Investment adviser fraud: In the Matter of Neal R. Greenberg, Adm. Proc. File No. 3-14033 (Sept. 7, 2010). Respondent Neal Greenberg is a registered investment adviser, the controlling shareholder of Tactical Allocation Services (“TAS”) and the head portfolio manager of its subsidiary Agile Group, LLC. which serves as the investment adviser to several funds. According to the Order, Mr. Greenberg made a series of misrepresentations and omissions to induce investors to purchase shares in the various funds. Most of the investors were not suited for these investments. By mid-September 2008, the funds limited redemptions due to a lack of liquidity. By month end, redemptions were suspended because of substantial losses resulting from significant investments with fraudster Tom Petters and Ponzi king Bernard Madoff. The Order for Proceedings (discussed here) alleges willful violations by Mr. Greenberg of Exchange Act Section 10(b) and Advisers Section 206(1), 206(2) and 206(4). Agile is alleged to have willfully aided and abetted and caused by Mr. Greenberg willfully violated Advisers Act Section 206(4). The case is in litigation.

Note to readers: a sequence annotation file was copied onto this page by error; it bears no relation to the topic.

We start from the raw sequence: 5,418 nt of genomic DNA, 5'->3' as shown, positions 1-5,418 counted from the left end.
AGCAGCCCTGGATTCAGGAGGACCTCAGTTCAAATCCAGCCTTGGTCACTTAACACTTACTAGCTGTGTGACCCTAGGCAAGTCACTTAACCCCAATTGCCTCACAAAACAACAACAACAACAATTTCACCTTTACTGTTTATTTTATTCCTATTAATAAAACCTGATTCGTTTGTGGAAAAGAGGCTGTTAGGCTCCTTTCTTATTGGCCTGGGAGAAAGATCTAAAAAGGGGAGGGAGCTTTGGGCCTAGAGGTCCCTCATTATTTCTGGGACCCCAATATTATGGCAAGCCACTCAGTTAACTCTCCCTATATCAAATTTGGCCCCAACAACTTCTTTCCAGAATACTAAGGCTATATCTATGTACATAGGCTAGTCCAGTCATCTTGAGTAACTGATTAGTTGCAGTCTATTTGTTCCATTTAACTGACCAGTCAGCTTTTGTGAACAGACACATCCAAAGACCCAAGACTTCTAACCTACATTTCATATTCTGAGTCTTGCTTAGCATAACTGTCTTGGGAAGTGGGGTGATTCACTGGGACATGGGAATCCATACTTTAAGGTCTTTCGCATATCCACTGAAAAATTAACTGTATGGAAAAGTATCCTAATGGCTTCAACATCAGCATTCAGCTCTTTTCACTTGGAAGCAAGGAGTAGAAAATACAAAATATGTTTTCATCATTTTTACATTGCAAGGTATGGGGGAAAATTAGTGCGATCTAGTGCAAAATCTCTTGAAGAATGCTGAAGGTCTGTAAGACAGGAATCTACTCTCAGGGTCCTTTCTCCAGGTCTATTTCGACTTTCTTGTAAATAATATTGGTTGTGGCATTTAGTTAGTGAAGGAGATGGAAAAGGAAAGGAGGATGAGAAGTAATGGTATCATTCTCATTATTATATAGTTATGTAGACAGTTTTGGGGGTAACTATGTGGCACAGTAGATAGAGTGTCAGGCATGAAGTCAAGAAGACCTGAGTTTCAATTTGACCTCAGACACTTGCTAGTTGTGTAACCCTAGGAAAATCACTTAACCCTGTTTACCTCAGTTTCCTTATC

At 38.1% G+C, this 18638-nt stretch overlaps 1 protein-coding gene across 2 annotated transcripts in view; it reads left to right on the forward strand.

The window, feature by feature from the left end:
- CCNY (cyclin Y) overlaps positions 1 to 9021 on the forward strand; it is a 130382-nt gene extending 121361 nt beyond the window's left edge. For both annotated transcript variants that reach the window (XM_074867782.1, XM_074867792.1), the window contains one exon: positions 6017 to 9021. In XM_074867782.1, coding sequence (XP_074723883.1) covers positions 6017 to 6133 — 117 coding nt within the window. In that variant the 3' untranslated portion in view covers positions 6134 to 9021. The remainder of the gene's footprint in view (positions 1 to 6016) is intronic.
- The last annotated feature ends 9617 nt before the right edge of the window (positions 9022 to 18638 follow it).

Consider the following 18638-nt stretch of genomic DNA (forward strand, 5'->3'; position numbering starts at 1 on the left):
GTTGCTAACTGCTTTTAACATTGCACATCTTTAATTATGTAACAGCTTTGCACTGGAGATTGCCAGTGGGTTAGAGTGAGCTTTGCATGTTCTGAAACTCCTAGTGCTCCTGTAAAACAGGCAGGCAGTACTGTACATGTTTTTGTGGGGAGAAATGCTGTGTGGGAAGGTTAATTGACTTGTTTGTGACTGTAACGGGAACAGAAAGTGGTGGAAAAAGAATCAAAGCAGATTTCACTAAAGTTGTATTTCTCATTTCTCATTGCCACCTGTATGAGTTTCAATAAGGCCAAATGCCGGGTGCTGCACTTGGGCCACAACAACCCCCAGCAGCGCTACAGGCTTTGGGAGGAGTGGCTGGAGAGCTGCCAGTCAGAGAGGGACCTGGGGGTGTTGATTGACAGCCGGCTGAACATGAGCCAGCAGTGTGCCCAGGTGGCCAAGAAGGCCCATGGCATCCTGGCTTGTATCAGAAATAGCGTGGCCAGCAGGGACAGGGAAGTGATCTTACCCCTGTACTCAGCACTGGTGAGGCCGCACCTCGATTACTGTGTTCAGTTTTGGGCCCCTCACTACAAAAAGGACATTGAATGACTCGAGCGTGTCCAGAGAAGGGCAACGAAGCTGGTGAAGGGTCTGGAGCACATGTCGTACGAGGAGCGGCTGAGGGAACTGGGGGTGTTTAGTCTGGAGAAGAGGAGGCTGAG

Offering fraud: SEC v. Berkshire Resources, LLC, Civil Action No. 09-0704 (S.D. Ind. Filed June 8, 2009) named as defendants David Rose and Jason Rose and the company they controlled, Berkshire Resources, and Mark Long. Brian Rose and Joyce Rose were named as relief defendants. Over more than two years beginning in April 2006, Berkshire Resources raised about $15.5 million from 265 investors in the U.S. and Canada through a series of unregistered fraudulent securities offerings according to the complaint. The company purported to be in the oil and gas exploration business. Investors were falsely assured that all of their funds would be put in oil and gas development projects and that Jason Rose had substantial experience in the business. In fact much of the money was not invested as claimed. Portions of the funds were diverted to the personal use of the Rose family.
The SEC settled with David Rose, Jason Rose and Mark Long and two relief defendants (as discussed here). David and Jason Rose each consented to the entry of permanent injunctions prohibiting future violations of Securities Act Section 5 and 17(a) and Exchange Act Sections 10(b) and 15(a). In addition, David Rose agreed to pay disgorgement of $15,400,000 along with prejudgment interest and a civil penalty of $130,000. Jason Rose agreed to disgorge $182,896.42 and prejudgment interest and to pay a civil penalty of $130,000. Defendant Long consented to the entry of a permanent injunction prohibiting future violations of Securities Act Section 5 and agreed to disgorge $446,775 along with prejudgment interest and to pay a civil penalty of $130,000. The two relief defendants agreed to disgorge in excess of $600,000 along with prejudgment interest. David and Jason Rose and Mark Long also agreed to be barred from future association with any broker or dealer.